Date: Tue, 28 Feb 1995 23:45:49 CST
From: "Donald M. Lance" ENGDL[AT SYMBOL GOES HERE]MIZZOU1.BITNET
Subject: Re: Ozark(s)
Bethany Dumas' example of Ozark-"correction" has a nice ambiguity.
She apparently meant "Folk Speech in the Ozark [Mountains] and [the]
Appalachian Mountains" (Folk Speech in the Ozark and Appalachian Mountains),
but those who edited her title (incorrected it) wandered into grammatical
fuzziness, producing "Folk Speech in the Ozarks and Appalachian Mountains."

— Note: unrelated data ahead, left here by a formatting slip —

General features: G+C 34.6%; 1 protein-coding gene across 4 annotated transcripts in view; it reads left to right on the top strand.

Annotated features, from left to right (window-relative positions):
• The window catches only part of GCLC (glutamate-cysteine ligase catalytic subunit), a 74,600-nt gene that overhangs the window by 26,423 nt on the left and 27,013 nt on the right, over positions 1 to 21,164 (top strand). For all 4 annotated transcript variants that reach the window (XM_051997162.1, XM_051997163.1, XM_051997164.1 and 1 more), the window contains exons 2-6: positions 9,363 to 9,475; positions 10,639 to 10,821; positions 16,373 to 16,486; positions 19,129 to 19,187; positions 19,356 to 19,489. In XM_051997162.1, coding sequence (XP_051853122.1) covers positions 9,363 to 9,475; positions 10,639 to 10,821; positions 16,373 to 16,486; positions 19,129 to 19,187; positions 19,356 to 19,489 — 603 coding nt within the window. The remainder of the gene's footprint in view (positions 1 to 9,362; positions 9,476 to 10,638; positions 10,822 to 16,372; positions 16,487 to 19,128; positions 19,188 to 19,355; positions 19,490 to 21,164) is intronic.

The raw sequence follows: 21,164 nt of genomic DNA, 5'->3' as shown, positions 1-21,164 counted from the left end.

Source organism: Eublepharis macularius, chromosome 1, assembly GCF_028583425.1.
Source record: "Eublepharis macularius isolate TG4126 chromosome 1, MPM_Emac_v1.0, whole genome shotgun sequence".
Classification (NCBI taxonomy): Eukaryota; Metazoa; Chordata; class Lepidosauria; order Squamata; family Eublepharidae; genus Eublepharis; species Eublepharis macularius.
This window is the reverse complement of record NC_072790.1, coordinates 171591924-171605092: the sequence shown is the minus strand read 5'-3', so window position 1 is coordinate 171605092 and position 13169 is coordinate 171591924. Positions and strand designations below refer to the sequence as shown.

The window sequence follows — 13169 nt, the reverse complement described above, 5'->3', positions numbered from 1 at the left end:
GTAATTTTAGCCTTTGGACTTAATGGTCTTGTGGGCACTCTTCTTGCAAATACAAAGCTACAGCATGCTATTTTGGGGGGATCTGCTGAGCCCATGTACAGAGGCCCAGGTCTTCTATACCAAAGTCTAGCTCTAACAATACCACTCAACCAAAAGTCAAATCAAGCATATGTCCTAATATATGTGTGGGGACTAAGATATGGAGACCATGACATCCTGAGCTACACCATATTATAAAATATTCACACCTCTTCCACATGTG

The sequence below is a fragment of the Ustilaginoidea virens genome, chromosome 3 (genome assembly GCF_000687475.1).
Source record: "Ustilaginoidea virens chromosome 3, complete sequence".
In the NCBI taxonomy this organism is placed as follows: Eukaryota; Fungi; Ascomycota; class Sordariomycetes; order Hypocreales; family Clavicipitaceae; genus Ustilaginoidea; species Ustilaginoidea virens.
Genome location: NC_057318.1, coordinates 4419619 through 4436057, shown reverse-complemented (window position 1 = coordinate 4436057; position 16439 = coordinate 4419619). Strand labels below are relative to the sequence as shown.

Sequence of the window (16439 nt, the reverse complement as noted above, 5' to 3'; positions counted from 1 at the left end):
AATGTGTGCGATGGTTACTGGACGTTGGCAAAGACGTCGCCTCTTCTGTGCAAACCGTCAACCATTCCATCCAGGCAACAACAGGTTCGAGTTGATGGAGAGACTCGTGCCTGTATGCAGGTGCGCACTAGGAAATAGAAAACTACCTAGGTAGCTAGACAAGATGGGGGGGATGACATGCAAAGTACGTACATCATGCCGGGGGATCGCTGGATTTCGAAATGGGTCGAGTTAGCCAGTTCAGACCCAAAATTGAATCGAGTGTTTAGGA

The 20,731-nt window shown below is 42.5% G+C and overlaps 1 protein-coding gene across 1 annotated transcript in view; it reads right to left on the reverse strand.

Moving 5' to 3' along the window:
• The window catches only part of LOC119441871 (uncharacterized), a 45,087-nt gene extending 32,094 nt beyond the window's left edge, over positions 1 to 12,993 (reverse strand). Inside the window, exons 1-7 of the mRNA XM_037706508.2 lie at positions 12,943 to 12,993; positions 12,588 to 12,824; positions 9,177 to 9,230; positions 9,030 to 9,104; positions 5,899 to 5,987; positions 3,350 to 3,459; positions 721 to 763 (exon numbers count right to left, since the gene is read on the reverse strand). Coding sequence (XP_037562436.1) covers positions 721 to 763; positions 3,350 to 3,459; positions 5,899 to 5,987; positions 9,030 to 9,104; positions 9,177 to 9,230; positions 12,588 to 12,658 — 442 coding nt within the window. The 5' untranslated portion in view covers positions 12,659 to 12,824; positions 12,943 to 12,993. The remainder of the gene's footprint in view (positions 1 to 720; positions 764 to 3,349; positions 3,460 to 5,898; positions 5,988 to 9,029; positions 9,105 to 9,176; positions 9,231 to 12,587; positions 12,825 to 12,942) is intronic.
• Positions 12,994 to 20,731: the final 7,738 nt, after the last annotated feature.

Had they (could be he or she) _corrected_ the phrase they would have
inserted "[and] in the [Appalachian Mountains]." I suspect that the
Speaker's Bureau "editor" didn't just commit a "syntactic blunder" but
got a little brain-scrambling from trying to sort out issues underlying
the current trend to add -s to "Ozark" in attributive position. Thanks,
Bethany, for the contribution that verifies that obfuscation often pushes
clarification aside. DMLance